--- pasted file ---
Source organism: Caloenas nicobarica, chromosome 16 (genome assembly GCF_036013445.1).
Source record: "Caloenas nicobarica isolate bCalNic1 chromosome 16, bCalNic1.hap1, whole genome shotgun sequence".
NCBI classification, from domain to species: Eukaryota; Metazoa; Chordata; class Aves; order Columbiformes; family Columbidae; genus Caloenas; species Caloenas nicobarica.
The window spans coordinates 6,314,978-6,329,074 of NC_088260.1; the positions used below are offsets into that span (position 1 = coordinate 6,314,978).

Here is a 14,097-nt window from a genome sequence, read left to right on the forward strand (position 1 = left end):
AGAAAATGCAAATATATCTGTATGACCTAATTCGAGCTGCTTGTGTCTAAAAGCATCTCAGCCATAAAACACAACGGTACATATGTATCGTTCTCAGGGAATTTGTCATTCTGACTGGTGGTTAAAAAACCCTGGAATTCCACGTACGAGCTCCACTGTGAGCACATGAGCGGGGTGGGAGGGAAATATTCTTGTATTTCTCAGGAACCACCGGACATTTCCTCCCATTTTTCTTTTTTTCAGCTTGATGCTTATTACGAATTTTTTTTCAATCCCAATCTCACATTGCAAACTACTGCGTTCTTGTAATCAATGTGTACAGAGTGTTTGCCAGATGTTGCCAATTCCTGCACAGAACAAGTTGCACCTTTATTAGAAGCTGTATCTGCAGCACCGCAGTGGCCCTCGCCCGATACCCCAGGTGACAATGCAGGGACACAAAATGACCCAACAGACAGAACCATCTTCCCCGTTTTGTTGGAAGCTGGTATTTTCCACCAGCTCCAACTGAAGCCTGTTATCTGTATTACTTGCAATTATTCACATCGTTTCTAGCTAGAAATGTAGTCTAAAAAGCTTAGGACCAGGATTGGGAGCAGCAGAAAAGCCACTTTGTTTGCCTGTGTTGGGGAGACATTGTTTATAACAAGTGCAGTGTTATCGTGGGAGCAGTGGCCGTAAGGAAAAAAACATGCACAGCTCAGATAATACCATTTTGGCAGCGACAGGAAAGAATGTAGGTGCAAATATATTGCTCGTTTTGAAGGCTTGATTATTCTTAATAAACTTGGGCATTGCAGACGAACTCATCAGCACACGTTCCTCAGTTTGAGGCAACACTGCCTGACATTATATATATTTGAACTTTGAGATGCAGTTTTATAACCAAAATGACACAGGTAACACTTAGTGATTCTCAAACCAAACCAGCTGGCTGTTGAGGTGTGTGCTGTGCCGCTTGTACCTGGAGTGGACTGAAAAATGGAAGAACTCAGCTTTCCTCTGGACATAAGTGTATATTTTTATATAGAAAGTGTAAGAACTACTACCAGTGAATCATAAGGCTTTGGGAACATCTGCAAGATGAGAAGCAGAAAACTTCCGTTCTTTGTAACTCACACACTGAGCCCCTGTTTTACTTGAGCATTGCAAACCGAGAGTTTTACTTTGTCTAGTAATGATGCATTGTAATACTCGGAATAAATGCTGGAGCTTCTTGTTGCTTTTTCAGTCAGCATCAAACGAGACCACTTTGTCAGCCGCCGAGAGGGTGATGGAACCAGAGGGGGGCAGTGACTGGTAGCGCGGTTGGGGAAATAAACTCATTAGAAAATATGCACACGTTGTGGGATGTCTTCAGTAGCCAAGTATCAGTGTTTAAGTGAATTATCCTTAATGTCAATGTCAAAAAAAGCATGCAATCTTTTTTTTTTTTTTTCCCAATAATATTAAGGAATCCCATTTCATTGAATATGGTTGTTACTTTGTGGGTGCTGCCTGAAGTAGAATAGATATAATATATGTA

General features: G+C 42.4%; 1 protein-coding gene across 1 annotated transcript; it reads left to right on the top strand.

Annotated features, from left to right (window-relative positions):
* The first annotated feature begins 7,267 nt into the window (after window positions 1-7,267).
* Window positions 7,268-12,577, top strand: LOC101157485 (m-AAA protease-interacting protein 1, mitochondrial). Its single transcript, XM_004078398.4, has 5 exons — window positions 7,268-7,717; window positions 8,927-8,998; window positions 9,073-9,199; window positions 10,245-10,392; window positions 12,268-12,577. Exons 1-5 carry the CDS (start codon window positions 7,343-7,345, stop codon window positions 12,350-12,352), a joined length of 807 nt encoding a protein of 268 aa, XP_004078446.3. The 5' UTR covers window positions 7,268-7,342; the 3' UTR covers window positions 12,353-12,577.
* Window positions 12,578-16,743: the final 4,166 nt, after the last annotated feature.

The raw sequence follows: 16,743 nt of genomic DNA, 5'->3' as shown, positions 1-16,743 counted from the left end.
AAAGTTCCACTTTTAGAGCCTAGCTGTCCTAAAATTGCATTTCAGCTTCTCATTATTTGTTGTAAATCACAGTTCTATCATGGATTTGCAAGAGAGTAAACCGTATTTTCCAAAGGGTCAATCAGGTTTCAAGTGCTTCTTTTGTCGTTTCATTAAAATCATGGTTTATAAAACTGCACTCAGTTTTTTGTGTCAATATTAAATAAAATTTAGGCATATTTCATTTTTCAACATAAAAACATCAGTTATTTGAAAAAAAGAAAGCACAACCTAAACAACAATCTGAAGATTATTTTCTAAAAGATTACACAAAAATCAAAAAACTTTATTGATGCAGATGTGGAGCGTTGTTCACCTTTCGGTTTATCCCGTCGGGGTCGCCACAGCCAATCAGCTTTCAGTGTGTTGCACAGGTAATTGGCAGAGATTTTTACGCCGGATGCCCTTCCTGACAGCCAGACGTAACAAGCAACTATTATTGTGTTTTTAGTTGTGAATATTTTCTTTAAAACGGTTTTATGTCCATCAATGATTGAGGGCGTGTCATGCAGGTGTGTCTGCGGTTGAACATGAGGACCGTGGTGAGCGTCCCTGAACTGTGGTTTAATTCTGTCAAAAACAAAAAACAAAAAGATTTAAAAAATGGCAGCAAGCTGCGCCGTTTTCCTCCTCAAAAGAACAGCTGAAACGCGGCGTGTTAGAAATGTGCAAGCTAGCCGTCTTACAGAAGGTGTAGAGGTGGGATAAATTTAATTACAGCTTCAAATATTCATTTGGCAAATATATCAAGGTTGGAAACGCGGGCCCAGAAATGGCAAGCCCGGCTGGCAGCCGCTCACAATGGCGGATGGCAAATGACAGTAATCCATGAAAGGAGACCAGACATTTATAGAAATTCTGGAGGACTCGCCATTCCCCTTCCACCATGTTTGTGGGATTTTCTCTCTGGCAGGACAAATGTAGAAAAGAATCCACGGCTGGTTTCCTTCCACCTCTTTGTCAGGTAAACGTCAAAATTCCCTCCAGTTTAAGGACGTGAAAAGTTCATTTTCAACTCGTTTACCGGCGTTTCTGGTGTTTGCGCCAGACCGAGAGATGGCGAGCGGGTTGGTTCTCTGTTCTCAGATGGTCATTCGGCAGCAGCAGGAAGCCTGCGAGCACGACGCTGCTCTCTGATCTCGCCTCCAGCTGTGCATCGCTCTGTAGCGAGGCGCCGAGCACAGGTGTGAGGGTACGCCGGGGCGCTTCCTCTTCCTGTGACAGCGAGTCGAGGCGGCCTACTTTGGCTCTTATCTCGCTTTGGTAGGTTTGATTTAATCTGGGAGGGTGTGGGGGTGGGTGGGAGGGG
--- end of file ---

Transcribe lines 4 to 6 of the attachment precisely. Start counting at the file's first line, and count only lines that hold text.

The window spans coordinates 6,314,978-6,329,074 of NC_088260.1; the positions used below are offsets into that span (position 1 = coordinate 6,314,978).

Here is a 14,097-nt window from a genome sequence, read left to right on the forward strand (position 1 = left end):
AGAAAATGCAAATATATCTGTATGACCTAATTCGAGCTGCTTGTGTCTAAAAGCATCTCAGCCATAAAACACAACGGTACATATGTATCGTTCTCAGGGAATTTGTCATTCTGACTGGTGGTTAAAAAACCCTGGAATTCCACGTACGAGCTCCACTGTGAGCACATGAGCGGGGTGGGAGGGAAATATTCTTGTATTTCTCAGGAACCACCGGACATTTCCTCCCATTTTTCTTTTTTTCAGCTTGATGCTTATTACGAATTTTTTTTCAATCCCAATCTCACATTGCAAACTACTGCGTTCTTGTAATCAATGTGTACAGAGTGTTTGCCAGATGTTGCCAATTCCTGCACAGAACAAGTTGCACCTTTATTAGAAGCTGTATCTGCAGCACCGCAGTGGCCCTCGCCCGATACCCCAGGTGACAATGCAGGGACACAAAATGACCCAACAGACAGAACCATCTTCCCCGTTTTGTTGGAAGCTGGTATTTTCCACCAGCTCCAACTGAAGCCTGTTATCTGTATTACTTGCAATTATTCACATCGTTTCTAGCTAGAAATGTAGTCTAAAAAGCTTAGGACCAGGATTGGGAGCAGCAGAAAAGCCACTTTGTTTGCCTGTGTTGGGGAGACATTGTTTATAACAAGTGCAGTGTTATCGTGGGAGCAGTGGCCGTAAGGAAAAAAACATGCACAGCTCAGATAATACCATTTTGGCAGCGACAGGAAAGAATGTAGGTGCAAATATATTGCTCGTTTTGAAGGCTTGATTATTCTTAATAAACTTGGGCATTGCAGACGAACTCATCAGCACACGTTCCTCAGTTTGAGGCAACACTGCCTGACATTATATATATTTGAACTTTGAGATGCAGTTTTATAACCAAAATGACACAGGTAACACTTAGTGATTCTCAAACCAAACCAGCTGGCTGTTGAGGTGTGTGCTGTGCCGCTTGTACCTGGAGTGGACTGAAAAATGGAAGAACTCAGCTTTCCTCTGGACATAAGTGTATATTTTTATATAGAAAGTGTAAGAACTACTACCAGTGAATCATAAGGCTTTGGGAACATCTGCAAGATGAGAAGCAGAAAACTTCCGTTCTTTGTAACTCACACACTGAGCCCCTGTTTTACTTGAGCATTGCAAACCGAGAGTTTTACTTTGTCTAGTAATGATGCATTGTAATACTCGGAATAAATGCTGGAGCTTCTTGTTGCTTTTTCAGTCAGCATCAAACGAGACCACTTTGTCAGCCGCCGAGAGGGTGATGGAACCAGAGGGGGGCAGTGACTGGTAGCGCGGTTGGGGAAATAAACTCATTAGAAAATATGCACACGTTGTGGGATGTCTTCAGTAGCCAAGTATCAGTGTTTAAGTGAATTATCCTTAATGTCAATGTCAAAAAAAGCATGCAATCTTTTTTTTTTTTTTTCCCAATAATATTAAGGAATCCCATTTCATTGAATATGGTTGTTACTTTGTGGGTGCTGCCTGAAGTAGAATAGATATAATATATGTA